“We know what to do about the nation’s struggling urban schools. But for the most part, we’re choosing not to do it.” So argues Richard Whitmire on RealClearEducation.
Tennessee created the Achievement School District to turn around its lowest-performing schools. “Some schools got fresh starts, others got absorbed by charters,” Whitmire writes.
Michigan has formed a special district for low-performing schools and Nevada, Pennsylvania, Georgia and Arkansas “are moving that way,” he writes.
. . . The nation’s most dramatic schools turnaround example is found in New Orleans, where Hurricane Katrina offered educators a rare start-over opportunity. Today, nearly all New Orleans students attend charter schools, and each fresh study of the results show students moving in the right direction.
Denver, Washington, D.C. and other cities are working with “top-performing charter schools” to leverage change, writes Whitmire.
In Memphis, California-based Aspire Public Schools has taken over a failing school, Hanley Elementary, and all its students in a black neighborhood called Orange Mound.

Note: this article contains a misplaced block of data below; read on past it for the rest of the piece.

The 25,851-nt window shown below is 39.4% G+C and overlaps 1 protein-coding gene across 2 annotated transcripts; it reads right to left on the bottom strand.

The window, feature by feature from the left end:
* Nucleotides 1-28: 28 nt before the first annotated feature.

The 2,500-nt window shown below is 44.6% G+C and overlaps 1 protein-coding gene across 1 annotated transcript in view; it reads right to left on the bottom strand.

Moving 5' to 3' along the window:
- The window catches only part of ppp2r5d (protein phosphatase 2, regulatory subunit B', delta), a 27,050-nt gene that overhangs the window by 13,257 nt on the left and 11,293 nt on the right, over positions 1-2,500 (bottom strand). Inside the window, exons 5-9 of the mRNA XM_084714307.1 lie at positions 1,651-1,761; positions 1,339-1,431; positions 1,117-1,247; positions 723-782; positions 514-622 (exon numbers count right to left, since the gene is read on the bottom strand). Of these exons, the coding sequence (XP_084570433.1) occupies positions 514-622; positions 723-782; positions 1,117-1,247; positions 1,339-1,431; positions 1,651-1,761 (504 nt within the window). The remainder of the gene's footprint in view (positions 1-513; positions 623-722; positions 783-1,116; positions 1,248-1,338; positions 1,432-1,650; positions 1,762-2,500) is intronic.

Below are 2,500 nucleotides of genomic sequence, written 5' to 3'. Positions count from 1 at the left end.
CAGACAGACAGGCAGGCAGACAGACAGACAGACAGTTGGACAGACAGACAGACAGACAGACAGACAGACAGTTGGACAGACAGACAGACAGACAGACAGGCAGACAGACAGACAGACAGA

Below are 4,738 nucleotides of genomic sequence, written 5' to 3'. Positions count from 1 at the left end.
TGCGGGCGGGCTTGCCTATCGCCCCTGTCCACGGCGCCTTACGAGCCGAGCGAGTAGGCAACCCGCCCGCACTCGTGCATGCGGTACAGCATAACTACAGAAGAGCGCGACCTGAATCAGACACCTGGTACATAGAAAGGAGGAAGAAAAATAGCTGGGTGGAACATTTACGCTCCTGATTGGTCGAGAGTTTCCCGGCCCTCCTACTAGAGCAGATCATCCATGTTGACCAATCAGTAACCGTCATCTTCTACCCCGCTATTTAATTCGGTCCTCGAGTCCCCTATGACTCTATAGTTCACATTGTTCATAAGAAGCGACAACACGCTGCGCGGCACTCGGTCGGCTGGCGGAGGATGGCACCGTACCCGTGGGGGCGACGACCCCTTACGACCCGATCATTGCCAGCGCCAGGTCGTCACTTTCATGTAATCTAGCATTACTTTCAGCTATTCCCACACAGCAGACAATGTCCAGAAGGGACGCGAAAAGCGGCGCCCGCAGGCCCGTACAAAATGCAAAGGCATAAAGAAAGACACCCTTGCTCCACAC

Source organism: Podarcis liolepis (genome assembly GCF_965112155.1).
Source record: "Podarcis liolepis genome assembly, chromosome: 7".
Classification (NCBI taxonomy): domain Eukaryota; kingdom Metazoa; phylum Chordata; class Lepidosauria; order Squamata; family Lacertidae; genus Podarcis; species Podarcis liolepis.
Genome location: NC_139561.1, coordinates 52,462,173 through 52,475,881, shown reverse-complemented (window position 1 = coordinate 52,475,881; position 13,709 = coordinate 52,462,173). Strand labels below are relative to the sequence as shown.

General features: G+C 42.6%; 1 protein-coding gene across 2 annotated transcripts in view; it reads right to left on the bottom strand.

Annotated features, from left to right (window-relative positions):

Scores were low in the first year, but the second year saw “big increases in math proficiency and respectable increases in literacy skills,” writes Whitmire.
“In the first year, you really need to focus on changing the culture and leading indicators such as attendance, suspension and student attrition,” Aspire’s Allison Leslie said. “In the second year, there should be increases in proficiency and exceptional growth. By year three you should see great gains in proficiency and continue to see high growth scores.”
Chartering Turnaround, a new report by the National Alliance for Public Charter Schools and the Center on School Turnaround, looks at how three charter management organizations restarted and improved low-achieving public schools. According to the report, “the autonomy to hire, retain and reward staff; the ability to adjust the length of school year, academic program and curriculum; and, the option to develop tailored approaches for finances and facilities” are the most critical factors.